I have learned my lessons in love, while looking into the eyes of those who have seared their handprint onto my heart. I have felt it shatter, and break, and fracture with each lesson finding a new place to mark. But I don’t regret them—no, I can’t regret them. Because these lovers and these lessons have taught me how to love and be loved in return.
The one who I just didn’t love enough taught me that although love can grow, there needs to be a seed first. They taught me that love should be unselfish, non-judgemental, and unconditional. They taught me that real love—the mature kind, the one that is meant to last—doesn’t poke holes in your heart before their lips even touch yours. They taught me that anger and yelling aren’t the danger—it’s apathy and lack of wanting to know. They taught me that when someone tells you they’re not worthy of you by seeking out the comfort of other beds, believe them.
The one who I loved with my whole heart taught me that love alone isn’t enough. They taught me that just because you want something so badly that your hands shake, the universe doesn’t always give in to you. They taught me that fear is the ultimate killer of all things good, and communication is the only thing able to bring you back from the brink. They taught me that real love exists, and once you’re hit by its mark, it never leaves, but it is always able to transform. They taught me—through both presence and absence—that love requires laughter, sunshine, music, and a want to just be near to someone without taking your clothes off.
The one who I thought I would love taught me that seeds—without water, sunlight, and care—easily fade into nothing. They taught me through the things they lacked that effort, attention, and a phone call at the end of the day are sexy and attractive and necessary. They taught me that you can’t control how people feel or how they act, but you can control how you handle it. They taught me that sparks and fireworks alone don’t mean as much as you might think. They taught me that butterflies eventually fly away, and then you’re left with nothing but an empty stomach and a wasted heart. They taught me that in order for the butterflies to stay, you need to be able to plant flowers in the deepest parts of one another. And then they taught me that sometimes people don’t want to plant flowers in you, and that’s okay.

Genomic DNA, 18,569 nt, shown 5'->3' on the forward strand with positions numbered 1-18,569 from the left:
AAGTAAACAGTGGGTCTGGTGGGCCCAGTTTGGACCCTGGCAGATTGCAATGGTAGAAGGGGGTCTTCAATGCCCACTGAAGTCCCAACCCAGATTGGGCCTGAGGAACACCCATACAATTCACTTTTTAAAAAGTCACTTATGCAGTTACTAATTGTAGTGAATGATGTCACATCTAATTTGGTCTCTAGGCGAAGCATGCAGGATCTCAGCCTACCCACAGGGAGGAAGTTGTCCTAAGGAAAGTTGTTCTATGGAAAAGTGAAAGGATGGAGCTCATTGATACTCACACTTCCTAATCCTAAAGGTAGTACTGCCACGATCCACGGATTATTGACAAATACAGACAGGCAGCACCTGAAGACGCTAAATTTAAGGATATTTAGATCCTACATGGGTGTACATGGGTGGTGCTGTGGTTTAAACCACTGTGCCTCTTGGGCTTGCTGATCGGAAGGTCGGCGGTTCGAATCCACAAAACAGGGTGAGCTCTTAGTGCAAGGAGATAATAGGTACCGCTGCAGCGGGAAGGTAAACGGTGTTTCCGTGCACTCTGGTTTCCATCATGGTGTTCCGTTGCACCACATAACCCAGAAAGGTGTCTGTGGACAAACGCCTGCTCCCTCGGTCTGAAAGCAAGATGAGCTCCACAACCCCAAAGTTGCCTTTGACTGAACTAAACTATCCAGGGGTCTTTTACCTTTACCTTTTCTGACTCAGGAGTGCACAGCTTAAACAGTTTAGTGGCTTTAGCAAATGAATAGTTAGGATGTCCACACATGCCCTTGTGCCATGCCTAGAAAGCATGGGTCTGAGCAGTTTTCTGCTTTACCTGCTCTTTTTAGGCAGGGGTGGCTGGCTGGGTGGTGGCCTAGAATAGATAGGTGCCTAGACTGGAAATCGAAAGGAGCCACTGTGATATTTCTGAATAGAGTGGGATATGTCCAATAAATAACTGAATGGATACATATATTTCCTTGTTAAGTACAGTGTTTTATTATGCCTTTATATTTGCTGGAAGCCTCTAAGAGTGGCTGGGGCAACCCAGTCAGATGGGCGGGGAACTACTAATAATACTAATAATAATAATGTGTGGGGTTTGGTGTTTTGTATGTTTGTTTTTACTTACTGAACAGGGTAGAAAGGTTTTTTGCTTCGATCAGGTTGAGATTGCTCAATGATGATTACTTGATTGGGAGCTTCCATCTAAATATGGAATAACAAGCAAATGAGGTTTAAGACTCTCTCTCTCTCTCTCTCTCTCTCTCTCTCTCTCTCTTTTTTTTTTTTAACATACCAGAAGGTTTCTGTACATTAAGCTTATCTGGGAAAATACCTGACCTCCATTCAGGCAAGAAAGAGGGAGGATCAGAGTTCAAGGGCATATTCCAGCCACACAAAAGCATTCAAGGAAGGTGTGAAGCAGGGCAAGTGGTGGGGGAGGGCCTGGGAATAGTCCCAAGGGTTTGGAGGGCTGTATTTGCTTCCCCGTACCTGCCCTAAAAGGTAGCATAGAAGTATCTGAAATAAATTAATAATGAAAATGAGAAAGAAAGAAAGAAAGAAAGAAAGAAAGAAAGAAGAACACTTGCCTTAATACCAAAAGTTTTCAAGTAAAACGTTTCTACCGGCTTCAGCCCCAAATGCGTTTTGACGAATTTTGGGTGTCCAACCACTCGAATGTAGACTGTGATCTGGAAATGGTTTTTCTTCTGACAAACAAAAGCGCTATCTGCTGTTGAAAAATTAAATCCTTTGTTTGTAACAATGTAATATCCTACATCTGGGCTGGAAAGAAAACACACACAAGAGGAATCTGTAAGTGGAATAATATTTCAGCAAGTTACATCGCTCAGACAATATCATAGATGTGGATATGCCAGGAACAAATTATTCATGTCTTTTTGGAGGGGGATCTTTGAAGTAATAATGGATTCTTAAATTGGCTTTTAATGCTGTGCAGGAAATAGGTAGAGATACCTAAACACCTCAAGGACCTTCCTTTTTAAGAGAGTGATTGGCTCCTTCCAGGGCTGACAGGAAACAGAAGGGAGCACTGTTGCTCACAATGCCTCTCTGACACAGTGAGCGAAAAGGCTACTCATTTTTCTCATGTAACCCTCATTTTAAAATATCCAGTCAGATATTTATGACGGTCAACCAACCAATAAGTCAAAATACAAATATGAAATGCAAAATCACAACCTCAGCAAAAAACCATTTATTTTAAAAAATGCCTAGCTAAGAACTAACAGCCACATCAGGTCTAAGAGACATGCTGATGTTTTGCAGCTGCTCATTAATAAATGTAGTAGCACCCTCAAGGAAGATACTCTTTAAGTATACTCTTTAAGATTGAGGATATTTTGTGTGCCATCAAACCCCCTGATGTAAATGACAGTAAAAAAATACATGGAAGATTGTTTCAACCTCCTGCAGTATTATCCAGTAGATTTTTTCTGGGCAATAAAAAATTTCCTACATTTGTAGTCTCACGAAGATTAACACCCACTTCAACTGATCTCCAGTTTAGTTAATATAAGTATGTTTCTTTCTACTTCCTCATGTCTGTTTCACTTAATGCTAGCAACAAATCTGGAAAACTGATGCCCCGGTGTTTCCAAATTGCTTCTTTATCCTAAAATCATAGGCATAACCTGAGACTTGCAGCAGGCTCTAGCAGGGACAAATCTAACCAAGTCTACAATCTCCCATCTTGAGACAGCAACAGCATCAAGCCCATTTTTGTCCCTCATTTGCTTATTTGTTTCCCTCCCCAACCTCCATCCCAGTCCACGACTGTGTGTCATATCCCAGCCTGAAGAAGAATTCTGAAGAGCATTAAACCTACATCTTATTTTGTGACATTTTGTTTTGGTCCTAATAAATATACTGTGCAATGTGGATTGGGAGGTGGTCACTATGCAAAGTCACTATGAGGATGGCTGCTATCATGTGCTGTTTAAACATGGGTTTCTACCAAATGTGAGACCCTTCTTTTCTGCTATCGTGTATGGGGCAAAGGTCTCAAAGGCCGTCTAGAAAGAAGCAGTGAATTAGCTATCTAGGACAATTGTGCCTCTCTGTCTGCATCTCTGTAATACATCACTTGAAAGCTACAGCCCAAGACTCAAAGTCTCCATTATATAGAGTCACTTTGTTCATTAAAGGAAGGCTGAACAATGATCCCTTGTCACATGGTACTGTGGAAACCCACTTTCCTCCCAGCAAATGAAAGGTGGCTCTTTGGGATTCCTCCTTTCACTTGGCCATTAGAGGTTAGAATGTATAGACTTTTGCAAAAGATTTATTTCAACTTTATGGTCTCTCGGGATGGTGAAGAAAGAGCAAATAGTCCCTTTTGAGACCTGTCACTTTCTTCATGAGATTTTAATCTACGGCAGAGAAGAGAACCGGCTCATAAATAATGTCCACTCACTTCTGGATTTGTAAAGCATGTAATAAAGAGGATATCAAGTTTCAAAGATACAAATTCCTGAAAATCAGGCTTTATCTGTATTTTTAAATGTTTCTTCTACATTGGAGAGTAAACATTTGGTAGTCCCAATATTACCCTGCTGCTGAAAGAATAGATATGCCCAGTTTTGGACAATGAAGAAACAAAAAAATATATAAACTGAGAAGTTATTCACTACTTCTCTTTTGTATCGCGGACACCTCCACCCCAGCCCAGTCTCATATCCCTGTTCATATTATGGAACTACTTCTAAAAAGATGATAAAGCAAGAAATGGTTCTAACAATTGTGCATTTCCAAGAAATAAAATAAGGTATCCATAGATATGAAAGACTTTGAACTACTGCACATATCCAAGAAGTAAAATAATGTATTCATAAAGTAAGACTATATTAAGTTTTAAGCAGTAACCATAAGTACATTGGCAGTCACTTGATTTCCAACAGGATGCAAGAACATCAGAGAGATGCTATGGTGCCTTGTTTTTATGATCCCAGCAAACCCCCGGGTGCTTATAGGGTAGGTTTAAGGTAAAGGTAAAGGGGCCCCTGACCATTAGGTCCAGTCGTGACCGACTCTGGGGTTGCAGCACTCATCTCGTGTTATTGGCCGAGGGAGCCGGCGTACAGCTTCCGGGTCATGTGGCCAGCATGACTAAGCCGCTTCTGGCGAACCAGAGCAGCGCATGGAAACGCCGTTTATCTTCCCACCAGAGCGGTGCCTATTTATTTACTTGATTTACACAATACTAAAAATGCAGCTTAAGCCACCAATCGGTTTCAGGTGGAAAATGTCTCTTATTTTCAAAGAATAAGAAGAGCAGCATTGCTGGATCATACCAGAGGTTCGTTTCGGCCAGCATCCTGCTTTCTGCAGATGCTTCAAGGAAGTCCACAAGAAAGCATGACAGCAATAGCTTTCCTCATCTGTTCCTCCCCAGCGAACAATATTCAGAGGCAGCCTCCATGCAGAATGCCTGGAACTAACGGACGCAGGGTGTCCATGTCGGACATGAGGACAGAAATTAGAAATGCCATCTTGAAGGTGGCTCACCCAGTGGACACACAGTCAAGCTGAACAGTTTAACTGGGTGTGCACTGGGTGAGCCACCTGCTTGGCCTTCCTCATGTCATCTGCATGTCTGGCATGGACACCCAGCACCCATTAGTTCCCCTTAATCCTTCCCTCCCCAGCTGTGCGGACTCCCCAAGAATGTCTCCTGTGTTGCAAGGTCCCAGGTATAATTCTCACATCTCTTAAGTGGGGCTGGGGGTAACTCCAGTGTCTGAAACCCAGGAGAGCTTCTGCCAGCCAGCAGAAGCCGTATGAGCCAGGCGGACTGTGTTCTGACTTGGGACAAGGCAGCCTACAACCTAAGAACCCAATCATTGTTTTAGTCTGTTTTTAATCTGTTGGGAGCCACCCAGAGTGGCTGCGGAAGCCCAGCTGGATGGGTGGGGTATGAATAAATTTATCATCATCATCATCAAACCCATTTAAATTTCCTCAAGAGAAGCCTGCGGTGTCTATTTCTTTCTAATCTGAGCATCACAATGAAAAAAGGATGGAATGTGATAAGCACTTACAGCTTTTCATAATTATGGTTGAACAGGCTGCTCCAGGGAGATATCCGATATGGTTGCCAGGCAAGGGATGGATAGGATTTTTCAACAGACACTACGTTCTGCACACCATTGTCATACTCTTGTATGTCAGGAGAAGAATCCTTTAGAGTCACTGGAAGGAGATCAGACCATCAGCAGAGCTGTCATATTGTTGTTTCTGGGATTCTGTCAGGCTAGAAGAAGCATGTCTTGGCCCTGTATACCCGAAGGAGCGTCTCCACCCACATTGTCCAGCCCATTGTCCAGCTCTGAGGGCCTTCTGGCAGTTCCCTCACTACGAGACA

The one I wanted to love taught me that love—no matter how badly we want to believe it—is not man-made. They taught me that you can love someone with every piece of you, but not in the way that means you’ll spend the rest of your life with them. They taught me that you cannot fake your way into chemistry or a bond, and pretending only ends up wearing away at whatever real connection exists. They taught me that sex is not an answer, and forcing yourself to feel something you don’t will never work. They taught me to appreciate love when I find it, because it is so special and it is so rare.
The one I loved too fast taught me that love isn’t fair. They taught me that jumping in head first because “it’s just right” doesn’t mean that God has finally answered your prayers and given you your person. They taught me that trust needs to be earned, and allowing someone to have you before they’re sure leaves you on a falling branch with no wings. They taught me that someone can say they love you—they can even mean it—and it still won’t be enough to cross distance. They taught me that time and geography are uninterested in how they affect your heart.
And then there’s you—the one I love. You taught me that contrary to everything I’ve ever believed, you can feel sparks and fireworks while also feeling at home in someone’s arms. You taught me that love isn’t logical—it’s not meant to be—and trying to make sense of something so magical is pointless. You taught me that trusting, and giving, and being vulnerable does not leave you with less, but allows you to have so much more. You taught me that although sweet nothings and kind promises keep you warm for awhile, there is nothing better than bare-faced honesty and realistic expectations—for those are the things that build foundations, and plant flowers.
You taught me that love doesn’t have to leave a searing handprint. You taught me that love is a held hand, and a soft pressure at the small of my back.